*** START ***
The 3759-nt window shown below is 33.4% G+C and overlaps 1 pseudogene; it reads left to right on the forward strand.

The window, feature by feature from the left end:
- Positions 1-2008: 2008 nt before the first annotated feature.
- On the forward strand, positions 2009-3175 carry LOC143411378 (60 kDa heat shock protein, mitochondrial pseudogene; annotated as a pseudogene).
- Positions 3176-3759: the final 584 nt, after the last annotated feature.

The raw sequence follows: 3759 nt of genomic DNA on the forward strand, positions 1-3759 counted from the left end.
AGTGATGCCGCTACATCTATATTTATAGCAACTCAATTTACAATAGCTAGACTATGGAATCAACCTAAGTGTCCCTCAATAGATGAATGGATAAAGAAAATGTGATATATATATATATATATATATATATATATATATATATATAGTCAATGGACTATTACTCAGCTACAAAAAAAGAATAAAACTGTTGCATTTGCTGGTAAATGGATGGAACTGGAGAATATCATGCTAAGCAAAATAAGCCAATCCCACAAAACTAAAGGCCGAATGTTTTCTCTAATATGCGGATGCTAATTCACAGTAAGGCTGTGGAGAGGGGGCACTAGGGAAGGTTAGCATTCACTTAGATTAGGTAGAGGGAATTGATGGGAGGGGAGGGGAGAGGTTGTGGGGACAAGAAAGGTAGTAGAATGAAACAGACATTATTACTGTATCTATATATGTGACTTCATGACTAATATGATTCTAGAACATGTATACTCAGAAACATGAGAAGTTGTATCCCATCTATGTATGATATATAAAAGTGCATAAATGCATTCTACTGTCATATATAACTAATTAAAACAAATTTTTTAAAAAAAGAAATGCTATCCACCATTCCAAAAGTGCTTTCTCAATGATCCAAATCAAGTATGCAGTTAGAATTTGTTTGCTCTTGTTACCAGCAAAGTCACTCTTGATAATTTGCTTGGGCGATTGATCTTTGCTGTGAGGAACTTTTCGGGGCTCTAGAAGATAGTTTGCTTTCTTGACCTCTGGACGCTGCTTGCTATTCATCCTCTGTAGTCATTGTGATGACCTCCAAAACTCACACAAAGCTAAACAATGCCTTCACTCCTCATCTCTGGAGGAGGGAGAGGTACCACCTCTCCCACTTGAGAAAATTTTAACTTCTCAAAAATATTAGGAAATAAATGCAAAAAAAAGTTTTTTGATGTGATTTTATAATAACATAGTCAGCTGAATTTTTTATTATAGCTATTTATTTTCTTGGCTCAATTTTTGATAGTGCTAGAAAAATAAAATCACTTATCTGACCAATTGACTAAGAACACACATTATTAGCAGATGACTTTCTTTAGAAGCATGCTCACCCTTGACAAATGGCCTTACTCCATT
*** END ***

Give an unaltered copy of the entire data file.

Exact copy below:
The 3759-nt window shown below is 33.4% G+C and overlaps 1 pseudogene; it reads left to right on the forward strand.

The window, feature by feature from the left end:
- Positions 1-2008: 2008 nt before the first annotated feature.
- On the forward strand, positions 2009-3175 carry LOC143411378 (60 kDa heat shock protein, mitochondrial pseudogene; annotated as a pseudogene).
- Positions 3176-3759: the final 584 nt, after the last annotated feature.

The raw sequence follows: 3759 nt of genomic DNA on the forward strand, positions 1-3759 counted from the left end.
AGTGATGCCGCTACATCTATATTTATAGCAACTCAATTTACAATAGCTAGACTATGGAATCAACCTAAGTGTCCCTCAATAGATGAATGGATAAAGAAAATGTGATATATATATATATATATATATATATATATATATATATATAGTCAATGGACTATTACTCAGCTACAAAAAAAGAATAAAACTGTTGCATTTGCTGGTAAATGGATGGAACTGGAGAATATCATGCTAAGCAAAATAAGCCAATCCCACAAAACTAAAGGCCGAATGTTTTCTCTAATATGCGGATGCTAATTCACAGTAAGGCTGTGGAGAGGGGGCACTAGGGAAGGTTAGCATTCACTTAGATTAGGTAGAGGGAATTGATGGGAGGGGAGGGGAGAGGTTGTGGGGACAAGAAAGGTAGTAGAATGAAACAGACATTATTACTGTATCTATATATGTGACTTCATGACTAATATGATTCTAGAACATGTATACTCAGAAACATGAGAAGTTGTATCCCATCTATGTATGATATATAAAAGTGCATAAATGCATTCTACTGTCATATATAACTAATTAAAACAAATTTTTTAAAAAAAGAAATGCTATCCACCATTCCAAAAGTGCTTTCTCAATGATCCAAATCAAGTATGCAGTTAGAATTTGTTTGCTCTTGTTACCAGCAAAGTCACTCTTGATAATTTGCTTGGGCGATTGATCTTTGCTGTGAGGAACTTTTCGGGGCTCTAGAAGATAGTTTGCTTTCTTGACCTCTGGACGCTGCTTGCTATTCATCCTCTGTAGTCATTGTGATGACCTCCAAAACTCACACAAAGCTAAACAATGCCTTCACTCCTCATCTCTGGAGGAGGGAGAGGTACCACCTCTCCCACTTGAGAAAATTTTAACTTCTCAAAAATATTAGGAAATAAATGCAAAAAAAAGTTTTTTGATGTGATTTTATAATAACATAGTCAGCTGAATTTTTTATTATAGCTATTTATTTTCTTGGCTCAATTTTTGATAGTGCTAGAAAAATAAAATCACTTATCTGACCAATTGACTAAGAACACACATTATTAGCAGATGACTTTCTTTAGAAGCATGCTCACCCTTGACAAATGGCCTTACTCCATT